Walmart’s investment in South Africa has accounted for numerous headlines during the past months. However, one of the less reported stories is how the company’s sustainable seafood policies are contributing to employment in South Africa by sustainably exploiting South Africa’s fish resources. In July 2011, Lonrho, announced that its South African headquartered seafood division, Oceanfresh, would be supplying hake fillets to 500 Walmart stores in the United States by October 2011. The agreement is expected to create over 100 direct jobs and many more indirect jobs in South Africa as Oceanfresh expands its production capabilities to meet the new orders.
Walmart’s sustainable seafood initiative was launched in 2006 when the company announced that it would purchase all of its wild-caught fish, for the United States market, from sustainable sources by the end of 2011. The shift toward sustainable seafood has been driven by growing consumer awareness of harmful practices in the seafood industry such as overfishing and by-catch. Many large companies such as McDonalds and Safeway now have sustainable seafood policies, but as the world’s largest retail seller of seafood, Walmart has a particularly strong influence in shaping practices in the seafood supply chain.
In order to identify sustainable fisheries, Walmart has partnered with the Marine Stewardship Council (MSC), a non-profit organization that assesses and certifies sustainable fisheries around the world. Fisheries are awarded the MSC blue eco-label if they are assessed to be operating in an environmentally responsible way and not contributing to overfishing.
In 2004, the South African hake fishery received MSC certification, the first fishery in Africa to do so. The fishery’s MSC certification was again certified in 2010 following a five-yearly reassessment. Hake is South Africa’s most valuable fishery, contributing about half the value of the country’s fish production. South Africa’s fishing industry (both commercial and recreational) is valued at R4-5 billion annually and provides employment for close to 30 000 individuals.
Walmart’s partnership with Oceanfresh illustrates how countries can benefit from the improved management of their fisheries, particularly as large distributors and retailers respond to the growing insistence by consumers and NGOs that their seafood products are sustainably sourced.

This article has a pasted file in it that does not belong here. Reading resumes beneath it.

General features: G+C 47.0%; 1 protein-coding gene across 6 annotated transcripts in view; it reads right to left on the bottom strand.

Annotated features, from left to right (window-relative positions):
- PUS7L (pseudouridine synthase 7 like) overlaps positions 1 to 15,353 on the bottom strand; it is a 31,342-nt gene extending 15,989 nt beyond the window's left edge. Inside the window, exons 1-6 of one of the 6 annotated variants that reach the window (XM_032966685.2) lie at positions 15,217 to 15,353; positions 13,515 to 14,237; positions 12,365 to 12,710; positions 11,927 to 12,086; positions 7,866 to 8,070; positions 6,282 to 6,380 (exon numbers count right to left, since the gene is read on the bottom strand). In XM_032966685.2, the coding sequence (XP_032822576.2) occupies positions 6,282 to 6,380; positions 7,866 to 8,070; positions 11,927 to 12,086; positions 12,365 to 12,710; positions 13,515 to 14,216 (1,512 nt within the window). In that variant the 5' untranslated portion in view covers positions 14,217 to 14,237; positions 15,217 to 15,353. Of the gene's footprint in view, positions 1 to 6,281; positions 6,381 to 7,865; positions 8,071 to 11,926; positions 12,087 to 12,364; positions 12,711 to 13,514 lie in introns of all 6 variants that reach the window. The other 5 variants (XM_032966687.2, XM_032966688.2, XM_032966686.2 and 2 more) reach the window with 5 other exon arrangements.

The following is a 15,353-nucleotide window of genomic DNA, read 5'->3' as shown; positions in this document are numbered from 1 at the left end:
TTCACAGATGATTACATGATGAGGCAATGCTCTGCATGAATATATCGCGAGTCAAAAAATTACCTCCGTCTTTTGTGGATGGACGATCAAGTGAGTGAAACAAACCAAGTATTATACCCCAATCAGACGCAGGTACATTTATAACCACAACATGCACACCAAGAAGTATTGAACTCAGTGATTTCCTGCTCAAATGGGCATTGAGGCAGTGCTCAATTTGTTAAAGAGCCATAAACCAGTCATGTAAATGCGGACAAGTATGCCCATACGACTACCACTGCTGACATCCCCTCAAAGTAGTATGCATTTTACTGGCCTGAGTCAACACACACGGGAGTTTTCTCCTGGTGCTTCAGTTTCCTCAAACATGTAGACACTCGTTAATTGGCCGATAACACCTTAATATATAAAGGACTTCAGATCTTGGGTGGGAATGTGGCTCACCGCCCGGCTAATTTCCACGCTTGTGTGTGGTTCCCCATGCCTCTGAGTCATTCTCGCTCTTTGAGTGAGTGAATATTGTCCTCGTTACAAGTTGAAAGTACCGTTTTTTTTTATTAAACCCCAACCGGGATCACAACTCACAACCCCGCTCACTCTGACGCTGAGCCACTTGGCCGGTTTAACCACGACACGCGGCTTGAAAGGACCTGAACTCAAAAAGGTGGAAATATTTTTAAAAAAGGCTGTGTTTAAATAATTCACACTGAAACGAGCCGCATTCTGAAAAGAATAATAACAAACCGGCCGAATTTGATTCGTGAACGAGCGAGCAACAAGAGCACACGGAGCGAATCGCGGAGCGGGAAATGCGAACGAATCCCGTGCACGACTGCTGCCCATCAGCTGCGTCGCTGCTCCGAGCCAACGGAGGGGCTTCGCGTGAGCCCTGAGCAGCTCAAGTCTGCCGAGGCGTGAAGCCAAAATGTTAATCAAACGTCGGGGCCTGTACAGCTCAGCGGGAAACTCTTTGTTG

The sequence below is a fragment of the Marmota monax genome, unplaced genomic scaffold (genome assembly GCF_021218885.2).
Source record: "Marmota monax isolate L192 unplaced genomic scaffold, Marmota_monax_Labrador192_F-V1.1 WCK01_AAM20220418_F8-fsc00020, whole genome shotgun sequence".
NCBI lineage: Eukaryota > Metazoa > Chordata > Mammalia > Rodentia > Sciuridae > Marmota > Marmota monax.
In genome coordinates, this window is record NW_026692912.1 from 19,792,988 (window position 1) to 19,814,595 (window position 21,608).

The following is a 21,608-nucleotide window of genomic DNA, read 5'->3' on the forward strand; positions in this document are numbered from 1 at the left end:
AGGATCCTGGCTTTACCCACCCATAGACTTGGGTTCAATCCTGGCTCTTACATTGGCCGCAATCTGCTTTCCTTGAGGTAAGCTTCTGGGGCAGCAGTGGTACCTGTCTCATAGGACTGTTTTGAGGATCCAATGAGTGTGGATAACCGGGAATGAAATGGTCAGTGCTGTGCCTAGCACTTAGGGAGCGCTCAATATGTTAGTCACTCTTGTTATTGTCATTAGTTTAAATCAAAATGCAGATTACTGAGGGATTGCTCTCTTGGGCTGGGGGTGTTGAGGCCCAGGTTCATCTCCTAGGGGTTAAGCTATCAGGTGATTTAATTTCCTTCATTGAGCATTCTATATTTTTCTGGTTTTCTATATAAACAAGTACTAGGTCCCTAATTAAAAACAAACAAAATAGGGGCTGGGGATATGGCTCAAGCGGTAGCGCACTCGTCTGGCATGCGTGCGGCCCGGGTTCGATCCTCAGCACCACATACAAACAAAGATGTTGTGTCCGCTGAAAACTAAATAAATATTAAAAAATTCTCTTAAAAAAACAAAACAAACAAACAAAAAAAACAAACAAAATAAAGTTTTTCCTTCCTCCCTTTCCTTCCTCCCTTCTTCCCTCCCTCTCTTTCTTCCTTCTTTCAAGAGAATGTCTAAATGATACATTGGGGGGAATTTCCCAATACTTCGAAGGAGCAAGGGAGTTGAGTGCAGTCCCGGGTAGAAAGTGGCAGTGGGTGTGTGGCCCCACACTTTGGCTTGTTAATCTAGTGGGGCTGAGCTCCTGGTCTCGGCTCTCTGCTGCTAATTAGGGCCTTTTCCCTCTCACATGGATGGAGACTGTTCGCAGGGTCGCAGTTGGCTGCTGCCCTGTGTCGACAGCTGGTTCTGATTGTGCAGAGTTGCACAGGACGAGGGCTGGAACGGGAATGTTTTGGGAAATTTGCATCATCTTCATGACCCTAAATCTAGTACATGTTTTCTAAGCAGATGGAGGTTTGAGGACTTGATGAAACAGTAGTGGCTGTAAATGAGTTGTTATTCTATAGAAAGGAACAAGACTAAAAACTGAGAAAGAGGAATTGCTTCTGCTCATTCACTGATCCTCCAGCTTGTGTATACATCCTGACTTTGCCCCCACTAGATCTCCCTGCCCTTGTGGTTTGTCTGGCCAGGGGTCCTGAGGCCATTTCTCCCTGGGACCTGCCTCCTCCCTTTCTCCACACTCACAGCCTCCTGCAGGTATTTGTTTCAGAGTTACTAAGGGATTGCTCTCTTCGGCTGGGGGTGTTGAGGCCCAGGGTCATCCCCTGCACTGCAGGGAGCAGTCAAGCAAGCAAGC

This is not to imply that Walmart’s seafood policies are beyond criticism. Indeed, in recent years, Walmart has been accused of stagnating in its efforts to improve the seafood supply chain, and a recent evaluation of United States supermarkets ranked it in thirteenth place in terms of seafood sustainability, behind companies such as Safeway, Ahold and Costco. Earlier this year Walmart updated its policy commitments.
The company’s sustainability targets now include all seafood rather than fish only, and as concerns over unhygienic and harmful aquaculture practices have grown, Walmart now also aims to have all its farm-raised fish certified by the Aquaculture Certification Council (ACC). Beyond the United States, Walmart is requiring currently uncertified fisheries and aquaculture suppliers to develop work plans aimed at achieving certification and to report progress biannually. These plans are required to be developed in the course of 2011 and implemented no later than June 2012.
Certification and labelling schemes have become an important mechanism through which to identify sustainable products. This has become increasingly important, not only for environmentally conscious consumers, but also for producers, retailers, NGOs and governments that aim to enforce standards, differentiate products and improve supply chain practices.
Various studies have shown, however, that the move towards ethical consumption (also sometimes referred to as green or sustainable consumption) and the associated certification and labelling systems are not without their challenges. Consumers’ willingness to buy sustainably sourced products may be overridden by other factors such as cost and convenience, labels may be misleading and certification schemes may be compromised by corruption or commercial incentives.
The MSC labelling scheme has not been free of criticism. Among the controversial fisheries certified by the MSC is the Ross Sea Antarctic toothfish fishery, a population group that most scientists feel is too poorly researched and understood to be classified as sustainable. Chris Pincetich, a marine biologist, has said that “the MSC has rushed to accept applications from hundreds of fisheries around the globe in order to grow their business and network. Many of those are actually viewed by scientists as unsustainable. They should really take a closer look before they even engage with those fisheries."
During the MSC review of the South African hake fishery, high scores were awarded for all three sustainability principles, namely the effective management of the system, the maintenance of the ecosystem and the sustainability of the exploited stock. One of the independent reviewers, however, noted that these scores may have been too high, particularly given that hake stocks are still far below their natural levels. Despite these reservations there is clear evidence that progress has been made in sustainably managing South Africa’s hake stocks. For example, seabird mortalities have been reduced by about 90 percent since 2006 and bottom trawling has been limited to historical trawl grounds to avoid impacting sensitive reef structures. Walmart’s supplier agreement with Oceanfresh also shows that sustainable fishing practices can have direct economic benefits, including job creation, in addition to the long term benefits of a sustainably managed fishery.
Written by Alex Benkenstein, senior researcher at SAIIA’s Governance of Africa’s Resources Programme.